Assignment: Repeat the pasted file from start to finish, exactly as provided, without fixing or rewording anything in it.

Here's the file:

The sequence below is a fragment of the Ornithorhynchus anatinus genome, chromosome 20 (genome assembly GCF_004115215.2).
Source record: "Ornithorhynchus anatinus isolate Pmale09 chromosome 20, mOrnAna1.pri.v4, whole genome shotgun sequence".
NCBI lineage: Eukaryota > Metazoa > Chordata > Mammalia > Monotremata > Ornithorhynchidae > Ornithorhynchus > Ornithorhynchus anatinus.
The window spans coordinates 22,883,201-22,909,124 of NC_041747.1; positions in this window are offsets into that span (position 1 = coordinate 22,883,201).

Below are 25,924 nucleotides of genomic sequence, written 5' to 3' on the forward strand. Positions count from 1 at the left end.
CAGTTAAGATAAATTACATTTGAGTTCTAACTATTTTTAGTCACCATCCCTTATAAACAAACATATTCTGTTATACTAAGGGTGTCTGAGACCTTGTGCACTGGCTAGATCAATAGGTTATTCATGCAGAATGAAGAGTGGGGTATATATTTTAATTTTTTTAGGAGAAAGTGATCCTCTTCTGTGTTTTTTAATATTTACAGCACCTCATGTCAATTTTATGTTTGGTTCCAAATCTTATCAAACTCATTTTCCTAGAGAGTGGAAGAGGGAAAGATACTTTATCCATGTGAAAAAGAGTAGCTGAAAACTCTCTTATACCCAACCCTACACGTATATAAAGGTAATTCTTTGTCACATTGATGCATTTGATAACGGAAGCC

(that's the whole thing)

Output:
The sequence below is a fragment of the Ornithorhynchus anatinus genome, chromosome 20 (genome assembly GCF_004115215.2).
Source record: "Ornithorhynchus anatinus isolate Pmale09 chromosome 20, mOrnAna1.pri.v4, whole genome shotgun sequence".
NCBI lineage: Eukaryota > Metazoa > Chordata > Mammalia > Monotremata > Ornithorhynchidae > Ornithorhynchus > Ornithorhynchus anatinus.
The window spans coordinates 22,883,201-22,909,124 of NC_041747.1; positions in this window are offsets into that span (position 1 = coordinate 22,883,201).

Below are 25,924 nucleotides of genomic sequence, written 5' to 3' on the forward strand. Positions count from 1 at the left end.
CAGTTAAGATAAATTACATTTGAGTTCTAACTATTTTTAGTCACCATCCCTTATAAACAAACATATTCTGTTATACTAAGGGTGTCTGAGACCTTGTGCACTGGCTAGATCAATAGGTTATTCATGCAGAATGAAGAGTGGGGTATATATTTTAATTTTTTTAGGAGAAAGTGATCCTCTTCTGTGTTTTTTAATATTTACAGCACCTCATGTCAATTTTATGTTTGGTTCCAAATCTTATCAAACTCATTTTCCTAGAGAGTGGAAGAGGGAAAGATACTTTATCCATGTGAAAAAGAGTAGCTGAAAACTCTCTTATACCCAACCCTACACGTATATAAAGGTAATTCTTTGTCACATTGATGCATTTGATAACGGAAGCC